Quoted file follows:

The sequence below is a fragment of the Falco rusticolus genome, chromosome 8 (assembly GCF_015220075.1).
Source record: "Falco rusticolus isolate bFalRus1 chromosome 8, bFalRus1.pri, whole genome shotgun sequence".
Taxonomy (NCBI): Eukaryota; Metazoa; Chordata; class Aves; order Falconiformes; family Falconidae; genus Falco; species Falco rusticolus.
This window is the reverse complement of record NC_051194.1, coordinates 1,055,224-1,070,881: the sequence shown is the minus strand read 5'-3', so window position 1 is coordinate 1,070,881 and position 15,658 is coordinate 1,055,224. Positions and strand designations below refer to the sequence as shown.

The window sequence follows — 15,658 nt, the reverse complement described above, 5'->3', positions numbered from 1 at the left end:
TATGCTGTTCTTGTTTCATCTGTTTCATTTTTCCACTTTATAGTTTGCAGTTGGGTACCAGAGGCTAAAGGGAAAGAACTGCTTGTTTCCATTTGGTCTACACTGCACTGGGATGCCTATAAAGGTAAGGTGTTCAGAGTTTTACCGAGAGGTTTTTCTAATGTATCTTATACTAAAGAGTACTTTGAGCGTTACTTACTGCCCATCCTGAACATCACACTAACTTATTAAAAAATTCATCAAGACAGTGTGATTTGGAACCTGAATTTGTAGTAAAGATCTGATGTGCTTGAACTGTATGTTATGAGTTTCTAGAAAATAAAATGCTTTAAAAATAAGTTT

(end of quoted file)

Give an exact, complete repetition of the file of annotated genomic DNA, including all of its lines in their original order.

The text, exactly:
The sequence below is a fragment of the Falco rusticolus genome, chromosome 8 (assembly GCF_015220075.1).
Source record: "Falco rusticolus isolate bFalRus1 chromosome 8, bFalRus1.pri, whole genome shotgun sequence".
Taxonomy (NCBI): Eukaryota; Metazoa; Chordata; class Aves; order Falconiformes; family Falconidae; genus Falco; species Falco rusticolus.
This window is the reverse complement of record NC_051194.1, coordinates 1,055,224-1,070,881: the sequence shown is the minus strand read 5'-3', so window position 1 is coordinate 1,070,881 and position 15,658 is coordinate 1,055,224. Positions and strand designations below refer to the sequence as shown.

The window sequence follows — 15,658 nt, the reverse complement described above, 5'->3', positions numbered from 1 at the left end:
TATGCTGTTCTTGTTTCATCTGTTTCATTTTTCCACTTTATAGTTTGCAGTTGGGTACCAGAGGCTAAAGGGAAAGAACTGCTTGTTTCCATTTGGTCTACACTGCACTGGGATGCCTATAAAGGTAAGGTGTTCAGAGTTTTACCGAGAGGTTTTTCTAATGTATCTTATACTAAAGAGTACTTTGAGCGTTACTTACTGCCCATCCTGAACATCACACTAACTTATTAAAAAATTCATCAAGACAGTGTGATTTGGAACCTGAATTTGTAGTAAAGATCTGATGTGCTTGAACTGTATGTTATGAGTTTCTAGAAAATAAAATGCTTTAAAAATAAGTTT